Hawaiians were thrown into a panic Saturday morning after an emergency alert was mistakenly sent, warning them to “seek immediate shelter” from a ballistic missile threat, and it took emergency officials 38 minutes to send a new alert to mobile phones that the threat was a false alarm.
Hawaii Emergency Management Agency Administrator Vern Miyagi said at a press conference with the governor Saturday afternoon that a single individual sent out the alert by mistake. The individual went so far as to click through a second message, intended as a safeguard, that asked whether the alert should go out.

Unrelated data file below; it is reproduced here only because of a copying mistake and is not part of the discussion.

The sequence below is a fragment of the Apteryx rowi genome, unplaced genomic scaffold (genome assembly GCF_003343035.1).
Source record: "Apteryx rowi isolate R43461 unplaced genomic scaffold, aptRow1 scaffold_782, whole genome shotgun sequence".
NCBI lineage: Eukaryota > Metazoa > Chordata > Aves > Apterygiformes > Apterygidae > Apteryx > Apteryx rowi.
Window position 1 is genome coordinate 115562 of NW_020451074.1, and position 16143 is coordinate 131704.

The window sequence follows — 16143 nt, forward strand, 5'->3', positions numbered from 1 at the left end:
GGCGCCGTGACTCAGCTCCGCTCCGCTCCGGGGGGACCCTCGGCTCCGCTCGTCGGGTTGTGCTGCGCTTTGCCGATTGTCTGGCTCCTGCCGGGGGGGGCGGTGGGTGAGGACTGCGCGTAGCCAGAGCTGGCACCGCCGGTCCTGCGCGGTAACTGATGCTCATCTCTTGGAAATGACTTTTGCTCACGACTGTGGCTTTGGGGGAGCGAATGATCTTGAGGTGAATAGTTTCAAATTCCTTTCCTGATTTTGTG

But the blame should not fall on that man’s shoulders alone, Miyagi said. “I accept responsibility for this,” he said. “This is my team. We made a mistake. We are going to process this and study this to make sure this doesn’t happen again.”
The lapse led to an uproar over how such an error — with potentially dangerous consequences — could occur during a time of high international tensions with North Korea.